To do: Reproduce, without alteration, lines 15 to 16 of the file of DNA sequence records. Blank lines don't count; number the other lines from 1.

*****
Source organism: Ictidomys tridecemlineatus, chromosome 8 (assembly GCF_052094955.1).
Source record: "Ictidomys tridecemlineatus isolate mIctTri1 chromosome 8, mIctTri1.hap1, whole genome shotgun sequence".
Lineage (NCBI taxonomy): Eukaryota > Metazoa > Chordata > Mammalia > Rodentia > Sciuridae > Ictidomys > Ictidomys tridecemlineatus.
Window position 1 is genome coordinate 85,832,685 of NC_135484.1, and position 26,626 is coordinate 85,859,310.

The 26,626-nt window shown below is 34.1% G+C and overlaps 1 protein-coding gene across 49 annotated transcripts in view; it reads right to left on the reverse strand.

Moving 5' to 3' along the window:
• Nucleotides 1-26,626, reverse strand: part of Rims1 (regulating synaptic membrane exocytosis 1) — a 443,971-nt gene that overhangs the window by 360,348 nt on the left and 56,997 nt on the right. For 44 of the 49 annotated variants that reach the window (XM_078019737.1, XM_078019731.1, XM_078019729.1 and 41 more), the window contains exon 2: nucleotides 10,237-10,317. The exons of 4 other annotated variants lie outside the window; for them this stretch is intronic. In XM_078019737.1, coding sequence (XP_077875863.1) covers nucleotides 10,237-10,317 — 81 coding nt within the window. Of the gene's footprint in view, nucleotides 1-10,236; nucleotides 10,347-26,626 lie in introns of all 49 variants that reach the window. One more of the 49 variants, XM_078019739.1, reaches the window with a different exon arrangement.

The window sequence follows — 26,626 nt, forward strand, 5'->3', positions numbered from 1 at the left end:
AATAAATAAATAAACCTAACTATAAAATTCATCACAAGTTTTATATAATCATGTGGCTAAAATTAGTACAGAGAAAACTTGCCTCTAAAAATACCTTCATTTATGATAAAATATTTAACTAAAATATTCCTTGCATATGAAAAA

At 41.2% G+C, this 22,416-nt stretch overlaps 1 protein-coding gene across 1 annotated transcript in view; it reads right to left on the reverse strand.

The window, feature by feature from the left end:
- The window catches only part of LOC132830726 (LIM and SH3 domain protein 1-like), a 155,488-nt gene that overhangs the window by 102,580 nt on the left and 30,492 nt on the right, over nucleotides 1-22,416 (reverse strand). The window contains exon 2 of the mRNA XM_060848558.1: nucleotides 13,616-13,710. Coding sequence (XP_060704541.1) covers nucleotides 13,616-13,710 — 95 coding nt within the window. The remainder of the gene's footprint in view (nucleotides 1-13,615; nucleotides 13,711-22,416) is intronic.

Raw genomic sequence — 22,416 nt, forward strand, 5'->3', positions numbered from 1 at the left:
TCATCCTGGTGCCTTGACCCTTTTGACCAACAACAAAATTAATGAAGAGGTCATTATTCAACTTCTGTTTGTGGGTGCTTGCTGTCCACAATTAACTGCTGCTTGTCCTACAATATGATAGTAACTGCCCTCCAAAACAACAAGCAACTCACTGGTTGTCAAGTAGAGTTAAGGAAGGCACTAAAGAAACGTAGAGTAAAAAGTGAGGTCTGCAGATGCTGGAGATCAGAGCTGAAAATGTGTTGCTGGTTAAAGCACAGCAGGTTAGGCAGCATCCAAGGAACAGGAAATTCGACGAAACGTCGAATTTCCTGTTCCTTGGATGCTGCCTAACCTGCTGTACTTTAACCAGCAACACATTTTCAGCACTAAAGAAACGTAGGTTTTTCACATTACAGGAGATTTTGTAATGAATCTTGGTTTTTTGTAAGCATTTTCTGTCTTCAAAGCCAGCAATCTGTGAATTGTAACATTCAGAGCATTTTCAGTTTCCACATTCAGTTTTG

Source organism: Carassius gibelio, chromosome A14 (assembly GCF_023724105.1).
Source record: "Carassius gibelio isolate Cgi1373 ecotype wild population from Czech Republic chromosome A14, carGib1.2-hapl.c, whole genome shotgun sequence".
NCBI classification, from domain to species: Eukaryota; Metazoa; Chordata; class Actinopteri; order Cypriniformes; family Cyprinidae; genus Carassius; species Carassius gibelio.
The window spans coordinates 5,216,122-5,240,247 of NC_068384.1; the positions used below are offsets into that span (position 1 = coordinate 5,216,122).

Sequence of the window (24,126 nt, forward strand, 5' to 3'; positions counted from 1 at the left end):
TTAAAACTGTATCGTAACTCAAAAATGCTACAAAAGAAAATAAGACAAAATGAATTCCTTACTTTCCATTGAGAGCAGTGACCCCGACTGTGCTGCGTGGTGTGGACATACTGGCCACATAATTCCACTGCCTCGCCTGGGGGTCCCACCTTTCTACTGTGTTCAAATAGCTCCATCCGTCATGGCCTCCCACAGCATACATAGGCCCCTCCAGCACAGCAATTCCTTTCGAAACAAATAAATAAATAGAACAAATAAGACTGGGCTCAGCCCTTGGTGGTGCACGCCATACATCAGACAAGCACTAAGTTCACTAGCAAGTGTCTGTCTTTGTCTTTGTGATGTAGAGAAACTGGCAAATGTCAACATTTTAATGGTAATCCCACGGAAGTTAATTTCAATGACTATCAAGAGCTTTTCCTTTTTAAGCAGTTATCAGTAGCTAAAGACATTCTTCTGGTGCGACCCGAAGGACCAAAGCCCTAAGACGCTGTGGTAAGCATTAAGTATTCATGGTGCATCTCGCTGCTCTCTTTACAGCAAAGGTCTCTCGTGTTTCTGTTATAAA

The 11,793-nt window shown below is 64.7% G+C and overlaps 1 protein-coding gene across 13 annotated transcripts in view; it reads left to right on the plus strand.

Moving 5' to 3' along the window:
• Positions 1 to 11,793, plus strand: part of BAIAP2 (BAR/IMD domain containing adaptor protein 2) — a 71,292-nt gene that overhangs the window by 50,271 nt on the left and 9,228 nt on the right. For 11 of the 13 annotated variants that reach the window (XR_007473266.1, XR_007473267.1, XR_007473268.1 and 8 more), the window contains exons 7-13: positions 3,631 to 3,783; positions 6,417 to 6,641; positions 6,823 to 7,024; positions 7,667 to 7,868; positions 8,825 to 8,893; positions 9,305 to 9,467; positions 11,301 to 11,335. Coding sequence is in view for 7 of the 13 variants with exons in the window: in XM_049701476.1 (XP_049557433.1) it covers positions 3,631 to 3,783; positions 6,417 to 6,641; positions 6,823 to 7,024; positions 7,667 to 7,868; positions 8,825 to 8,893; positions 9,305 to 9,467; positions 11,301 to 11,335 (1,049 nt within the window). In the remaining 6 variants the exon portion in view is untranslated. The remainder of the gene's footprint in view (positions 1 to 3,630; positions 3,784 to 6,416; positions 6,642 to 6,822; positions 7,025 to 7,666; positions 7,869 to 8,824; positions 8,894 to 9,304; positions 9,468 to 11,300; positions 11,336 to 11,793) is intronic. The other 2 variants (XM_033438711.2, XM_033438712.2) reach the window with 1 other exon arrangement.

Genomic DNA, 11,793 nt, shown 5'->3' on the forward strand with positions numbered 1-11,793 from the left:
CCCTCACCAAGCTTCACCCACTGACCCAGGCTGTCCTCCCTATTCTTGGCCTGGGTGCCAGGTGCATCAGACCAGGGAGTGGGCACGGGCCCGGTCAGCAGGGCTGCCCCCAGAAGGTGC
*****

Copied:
Source organism: Carassius gibelio, chromosome A14 (assembly GCF_023724105.1).
Source record: "Carassius gibelio isolate Cgi1373 ecotype wild population from Czech Republic chromosome A14, carGib1.2-hapl.c, whole genome shotgun sequence".